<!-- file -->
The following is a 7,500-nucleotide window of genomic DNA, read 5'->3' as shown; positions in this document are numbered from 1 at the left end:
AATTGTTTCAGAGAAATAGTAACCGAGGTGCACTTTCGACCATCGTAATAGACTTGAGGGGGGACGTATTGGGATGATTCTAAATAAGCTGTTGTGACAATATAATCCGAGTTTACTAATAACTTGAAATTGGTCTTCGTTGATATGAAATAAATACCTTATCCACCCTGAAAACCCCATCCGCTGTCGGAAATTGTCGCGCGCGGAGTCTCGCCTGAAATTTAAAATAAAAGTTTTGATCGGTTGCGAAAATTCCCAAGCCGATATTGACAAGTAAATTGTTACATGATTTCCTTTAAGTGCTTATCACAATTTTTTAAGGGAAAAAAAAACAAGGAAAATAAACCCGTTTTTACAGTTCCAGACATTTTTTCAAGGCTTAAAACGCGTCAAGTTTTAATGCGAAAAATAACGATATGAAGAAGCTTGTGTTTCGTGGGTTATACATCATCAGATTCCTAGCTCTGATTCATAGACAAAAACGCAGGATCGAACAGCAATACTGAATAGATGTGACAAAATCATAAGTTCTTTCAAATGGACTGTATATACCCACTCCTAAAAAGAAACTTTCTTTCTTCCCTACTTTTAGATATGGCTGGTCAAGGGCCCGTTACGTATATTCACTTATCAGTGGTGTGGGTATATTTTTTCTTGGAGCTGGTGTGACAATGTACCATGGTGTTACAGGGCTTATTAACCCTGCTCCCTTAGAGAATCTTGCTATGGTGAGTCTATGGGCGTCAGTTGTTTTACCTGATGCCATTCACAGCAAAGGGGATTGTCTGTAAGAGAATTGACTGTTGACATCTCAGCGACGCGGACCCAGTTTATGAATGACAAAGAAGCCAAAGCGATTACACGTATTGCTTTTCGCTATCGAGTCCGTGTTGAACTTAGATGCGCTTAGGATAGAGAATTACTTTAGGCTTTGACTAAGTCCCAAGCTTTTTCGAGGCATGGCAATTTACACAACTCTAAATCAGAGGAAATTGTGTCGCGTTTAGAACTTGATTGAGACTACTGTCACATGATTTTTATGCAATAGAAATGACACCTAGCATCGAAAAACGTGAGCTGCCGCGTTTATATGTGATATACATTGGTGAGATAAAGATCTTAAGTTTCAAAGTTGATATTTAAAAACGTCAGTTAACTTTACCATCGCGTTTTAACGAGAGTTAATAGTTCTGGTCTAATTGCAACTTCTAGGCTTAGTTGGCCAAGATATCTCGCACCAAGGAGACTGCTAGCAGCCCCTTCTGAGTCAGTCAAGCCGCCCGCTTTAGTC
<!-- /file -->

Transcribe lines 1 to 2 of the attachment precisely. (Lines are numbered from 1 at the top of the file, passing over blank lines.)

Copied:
The following is a 7,500-nucleotide window of genomic DNA, read 5'->3' as shown; positions in this document are numbered from 1 at the left end:
AATTGTTTCAGAGAAATAGTAACCGAGGTGCACTTTCGACCATCGTAATAGACTTGAGGGGGGACGTATTGGGATGATTCTAAATAAGCTGTTGTGACAATATAATCCGAGTTTACTAATAACTTGAAATTGGTCTTCGTTGATATGAAATAAATACCTTATCCACCCTGAAAACCCCATCCGCTGTCGGAAATTGTCGCGCGCGGAGTCTCGCCTGAAATTTAAAATAAAAGTTTTGATCGGTTGCGAAAATTCCCAAGCCGATATTGACAAGTAAATTGTTACATGATTTCCTTTAAGTGCTTATCACAATTTTTTAAGGGAAAAAAAAACAAGGAAAATAAACCCGTTTTTACAGTTCCAGACATTTTTTCAAGGCTTAAAACGCGTCAAGTTTTAATGCGAAAAATAACGATATGAAGAAGCTTGTGTTTCGTGGGTTATACATCATCAGATTCCTAGCTCTGATTCATAGACAAAAACGCAGGATCGAACAGCAATACTGAATAGATGTGACAAAATCATAAGTTCTTTCAAATGGACTGTATATACCCACTCCTAAAAAGAAACTTTCTTTCTTCCCTACTTTTAGATATGGCTGGTCAAGGGCCCGTTACGTATATTCACTTATCAGTGGTGTGGGTATATTTTTTCTTGGAGCTGGTGTGACAATGTACCATGGTGTTACAGGGCTTATTAACCCTGCTCCCTTAGAGAATCTTGCTATGGTGAGTCTATGGGCGTCAGTTGTTTTACCTGATGCCATTCACAGCAAAGGGGATTGTCTGTAAGAGAATTGACTGTTGACATCTCAGCGACGCGGACCCAGTTTATGAATGACAAAGAAGCCAAAGCGATTACACGTATTGCTTTTCGCTATCGAGTCCGTGTTGAACTTAGATGCGCTTAGGATAGAGAATTACTTTAGGCTTTGACTAAGTCCCAAGCTTTTTCGAGGCATGGCAATTTACACAACTCTAAATCAGAGGAAATTGTGTCGCGTTTAGAACTTGATTGAGACTACTGTCACATGATTTTTATGCAATAGAAATGACACCTAGCATCGAAAAACGTGAGCTGCCGCGTTTATATGTGATATACATTGGTGAGATAAAGATCTTAAGTTTCAAAGTTGATATTTAAAAACGTCAGTTAACTTTACCATCGCGTTTTAACGAGAGTTAATAGTTCTGGTCTAATTGCAACTTCTAGGCTTAGTTGGCCAAGATATCTCGCACCAAGGAGACTGCTAGCAGCCCCTTCTGAGTCAGTCAAGCCGCCCGCTTTAGTC